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January (No. 492)

492

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Alternative dispute resolution is an effective option for wineries and growers

Scott Lumsden , Thomson Playford

It may come as a comfort to many wineries and growers to learn that disputes over business arrangements and supplier contracts do not have to end up in court.

While there will always be matters where a hard-line approach is necessary, Alternative Dispute Resolution (ADR) strategies such as mediation are worthwhile considering.

ADR techniques often mean that a resolution can be achieved quickly and more cost effectively.

It also means the relationship between the parties may be protected or even enhanced. The parties are not limited to the usual judicial remedies but can create their own, and confidentiality can be maintained.

ADR strategies range from negotiation, being the least structured, to arbitration, the most highly structured. Mediation, which normally comes after negotiation, is the most widely-utilised ADR tool and is widely regarded as being the most effective. The mediation process involves the use of an independent third person to assist the parties to reach their own resolution of the dispute.

A mediator is engaged by the parties to assist them in defining the issues in dispute and to develop options for resolution of the matter. The selection of the mediator will be determined by the issues in dispute.

In cases involving construction of legal documents, a senior lawyer or barrister is usually retained to mediate.

In cases involving technical issues such as fruit or wine quality, it may be more appropriate to retain a wine industry expert to mediate.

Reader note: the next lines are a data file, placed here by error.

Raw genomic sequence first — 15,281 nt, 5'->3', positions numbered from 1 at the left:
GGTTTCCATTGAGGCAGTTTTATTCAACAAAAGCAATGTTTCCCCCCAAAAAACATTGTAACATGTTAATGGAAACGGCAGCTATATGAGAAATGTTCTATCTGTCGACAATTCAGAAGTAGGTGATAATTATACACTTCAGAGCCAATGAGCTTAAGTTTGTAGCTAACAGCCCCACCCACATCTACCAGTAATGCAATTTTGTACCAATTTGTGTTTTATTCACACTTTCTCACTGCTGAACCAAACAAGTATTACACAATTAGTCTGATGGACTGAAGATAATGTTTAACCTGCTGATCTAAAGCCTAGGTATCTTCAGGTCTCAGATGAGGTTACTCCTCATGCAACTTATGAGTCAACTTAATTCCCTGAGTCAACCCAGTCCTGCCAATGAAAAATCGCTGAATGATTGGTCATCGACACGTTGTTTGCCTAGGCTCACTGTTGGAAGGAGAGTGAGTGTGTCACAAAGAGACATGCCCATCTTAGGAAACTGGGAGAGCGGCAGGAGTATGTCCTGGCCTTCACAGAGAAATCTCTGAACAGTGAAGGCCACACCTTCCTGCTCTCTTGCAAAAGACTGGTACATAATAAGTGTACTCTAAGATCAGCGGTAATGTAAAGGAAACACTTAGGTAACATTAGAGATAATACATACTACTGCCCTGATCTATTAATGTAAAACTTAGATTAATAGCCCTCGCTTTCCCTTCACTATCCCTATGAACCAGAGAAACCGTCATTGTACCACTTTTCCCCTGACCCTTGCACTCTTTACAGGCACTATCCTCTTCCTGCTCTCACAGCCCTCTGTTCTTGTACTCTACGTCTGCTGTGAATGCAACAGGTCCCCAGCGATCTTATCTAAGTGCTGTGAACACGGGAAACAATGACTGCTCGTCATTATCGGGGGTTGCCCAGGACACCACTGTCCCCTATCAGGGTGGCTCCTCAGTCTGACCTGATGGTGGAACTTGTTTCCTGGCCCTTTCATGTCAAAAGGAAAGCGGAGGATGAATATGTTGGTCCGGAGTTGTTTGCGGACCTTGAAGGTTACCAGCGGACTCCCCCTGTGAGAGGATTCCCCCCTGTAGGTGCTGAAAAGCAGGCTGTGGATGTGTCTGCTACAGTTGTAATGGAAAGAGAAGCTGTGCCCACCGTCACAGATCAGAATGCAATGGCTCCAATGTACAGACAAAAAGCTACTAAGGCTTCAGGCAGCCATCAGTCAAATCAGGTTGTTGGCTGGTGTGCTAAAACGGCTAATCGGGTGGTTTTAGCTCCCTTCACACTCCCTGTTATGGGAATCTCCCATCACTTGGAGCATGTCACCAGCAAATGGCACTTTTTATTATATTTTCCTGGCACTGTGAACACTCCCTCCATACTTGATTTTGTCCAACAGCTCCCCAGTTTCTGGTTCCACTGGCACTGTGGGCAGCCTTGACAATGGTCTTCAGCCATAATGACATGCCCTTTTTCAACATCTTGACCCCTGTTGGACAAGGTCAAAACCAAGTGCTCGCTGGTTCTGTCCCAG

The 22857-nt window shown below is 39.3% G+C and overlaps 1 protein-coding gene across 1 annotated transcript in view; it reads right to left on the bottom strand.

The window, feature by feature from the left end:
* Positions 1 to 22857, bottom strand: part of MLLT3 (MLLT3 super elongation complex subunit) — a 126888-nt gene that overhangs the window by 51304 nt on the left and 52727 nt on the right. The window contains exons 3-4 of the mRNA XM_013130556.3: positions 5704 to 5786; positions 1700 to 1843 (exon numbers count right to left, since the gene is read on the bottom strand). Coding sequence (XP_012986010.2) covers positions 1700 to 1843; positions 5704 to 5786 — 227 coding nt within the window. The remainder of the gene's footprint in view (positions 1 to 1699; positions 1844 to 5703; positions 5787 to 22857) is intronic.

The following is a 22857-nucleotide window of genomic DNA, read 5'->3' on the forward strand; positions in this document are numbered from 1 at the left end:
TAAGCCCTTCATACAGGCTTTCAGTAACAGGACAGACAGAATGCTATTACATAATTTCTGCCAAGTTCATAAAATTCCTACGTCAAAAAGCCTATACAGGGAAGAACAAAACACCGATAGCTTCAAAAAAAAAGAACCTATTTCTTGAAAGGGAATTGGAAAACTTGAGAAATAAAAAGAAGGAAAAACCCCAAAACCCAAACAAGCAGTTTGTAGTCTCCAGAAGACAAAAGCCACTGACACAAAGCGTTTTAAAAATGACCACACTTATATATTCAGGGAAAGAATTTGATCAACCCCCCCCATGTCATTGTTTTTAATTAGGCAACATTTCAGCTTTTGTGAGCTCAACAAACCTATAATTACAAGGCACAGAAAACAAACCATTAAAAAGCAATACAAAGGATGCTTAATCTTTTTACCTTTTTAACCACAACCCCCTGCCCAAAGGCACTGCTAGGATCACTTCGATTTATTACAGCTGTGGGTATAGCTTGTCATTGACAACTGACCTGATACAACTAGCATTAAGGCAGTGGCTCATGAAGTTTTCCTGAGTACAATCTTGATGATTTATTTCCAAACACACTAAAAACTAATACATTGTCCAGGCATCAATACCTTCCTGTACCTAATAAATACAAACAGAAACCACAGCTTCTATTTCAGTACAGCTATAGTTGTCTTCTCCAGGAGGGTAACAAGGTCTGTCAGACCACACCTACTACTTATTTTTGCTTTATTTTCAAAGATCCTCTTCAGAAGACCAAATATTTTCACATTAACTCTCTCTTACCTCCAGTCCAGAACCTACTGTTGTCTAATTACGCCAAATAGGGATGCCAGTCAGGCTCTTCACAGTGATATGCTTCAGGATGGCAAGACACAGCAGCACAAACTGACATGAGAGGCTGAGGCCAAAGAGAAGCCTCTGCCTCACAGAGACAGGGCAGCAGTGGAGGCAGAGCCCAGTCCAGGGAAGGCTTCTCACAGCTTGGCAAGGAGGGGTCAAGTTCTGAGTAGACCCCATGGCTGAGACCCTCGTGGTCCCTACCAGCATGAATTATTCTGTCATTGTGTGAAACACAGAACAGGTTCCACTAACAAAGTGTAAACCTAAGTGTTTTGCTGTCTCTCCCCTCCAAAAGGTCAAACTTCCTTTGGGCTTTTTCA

The mediation is not a hearing, there are no rules of evidence and there is no determination made by the mediator. The role of the mediator is to assist the parties to reach agreement. However, as mediation is a voluntary process, the parties need to be committed for it to succeed.

A preliminary conference is usually held before the mediation takes place. The mediation then begins with a ‘joint session’ at which the parties are invited to outline the issues which brought them to the mediation, identify common ground and isolate issues for resolution.

Following the joint sessions, the mediator will hold various private sessions with each party. This will allow the mediator to develop an understanding of the basis on which each party may be prepared to settle – without disclosing confidential information to the other party – and subsequently bridge the gap between them.

Mediation normally takes at least a full day, however, mediations involving a number of parties can continue for two or three days.

If the process is successful many months of pre-trial procedures and a trial lasting many days or even weeks can be avoided. Even if a matter does not settle through mediation it may assist in narrowing the issues that need to be determined by a court.

Not every mediation is a success. However, even if the process breaks down and legal proceedings are pursued, it is always possible for the mediation process to be resumed at a later time.

Scott Lumsden is a partner at commercial law firm Thomson Playford. He specialises in licensing, commercial disputes and environmental law. Scott can be contacted on (08) 8236 1340 or at slumsden@thomsonplayford.com.au



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